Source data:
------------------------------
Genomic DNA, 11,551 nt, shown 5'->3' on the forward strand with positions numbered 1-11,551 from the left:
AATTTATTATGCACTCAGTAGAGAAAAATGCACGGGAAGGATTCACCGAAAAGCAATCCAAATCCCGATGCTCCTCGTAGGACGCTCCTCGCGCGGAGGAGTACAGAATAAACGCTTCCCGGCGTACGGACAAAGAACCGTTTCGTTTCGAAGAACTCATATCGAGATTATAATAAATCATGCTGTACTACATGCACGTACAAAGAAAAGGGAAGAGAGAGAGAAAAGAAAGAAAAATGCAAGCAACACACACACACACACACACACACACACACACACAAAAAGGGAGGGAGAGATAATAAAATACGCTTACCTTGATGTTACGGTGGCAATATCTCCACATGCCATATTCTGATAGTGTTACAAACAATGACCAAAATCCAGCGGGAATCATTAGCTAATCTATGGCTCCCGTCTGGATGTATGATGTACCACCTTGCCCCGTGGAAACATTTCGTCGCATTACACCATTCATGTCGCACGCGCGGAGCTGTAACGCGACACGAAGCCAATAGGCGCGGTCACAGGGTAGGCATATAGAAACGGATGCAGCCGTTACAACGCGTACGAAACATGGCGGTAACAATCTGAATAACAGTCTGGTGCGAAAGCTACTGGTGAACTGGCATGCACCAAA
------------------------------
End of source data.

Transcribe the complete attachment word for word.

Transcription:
Genomic DNA, 11,551 nt, shown 5'->3' on the forward strand with positions numbered 1-11,551 from the left:
AATTTATTATGCACTCAGTAGAGAAAAATGCACGGGAAGGATTCACCGAAAAGCAATCCAAATCCCGATGCTCCTCGTAGGACGCTCCTCGCGCGGAGGAGTACAGAATAAACGCTTCCCGGCGTACGGACAAAGAACCGTTTCGTTTCGAAGAACTCATATCGAGATTATAATAAATCATGCTGTACTACATGCACGTACAAAGAAAAGGGAAGAGAGAGAGAAAAGAAAGAAAAATGCAAGCAACACACACACACACACACACACACACACACACACAAAAAGGGAGGGAGAGATAATAAAATACGCTTACCTTGATGTTACGGTGGCAATATCTCCACATGCCATATTCTGATAGTGTTACAAACAATGACCAAAATCCAGCGGGAATCATTAGCTAATCTATGGCTCCCGTCTGGATGTATGATGTACCACCTTGCCCCGTGGAAACATTTCGTCGCATTACACCATTCATGTCGCACGCGCGGAGCTGTAACGCGACACGAAGCCAATAGGCGCGGTCACAGGGTAGGCATATAGAAACGGATGCAGCCGTTACAACGCGTACGAAACATGGCGGTAACAATCTGAATAACAGTCTGGTGCGAAAGCTACTGGTGAACTGGCATGCACCAAA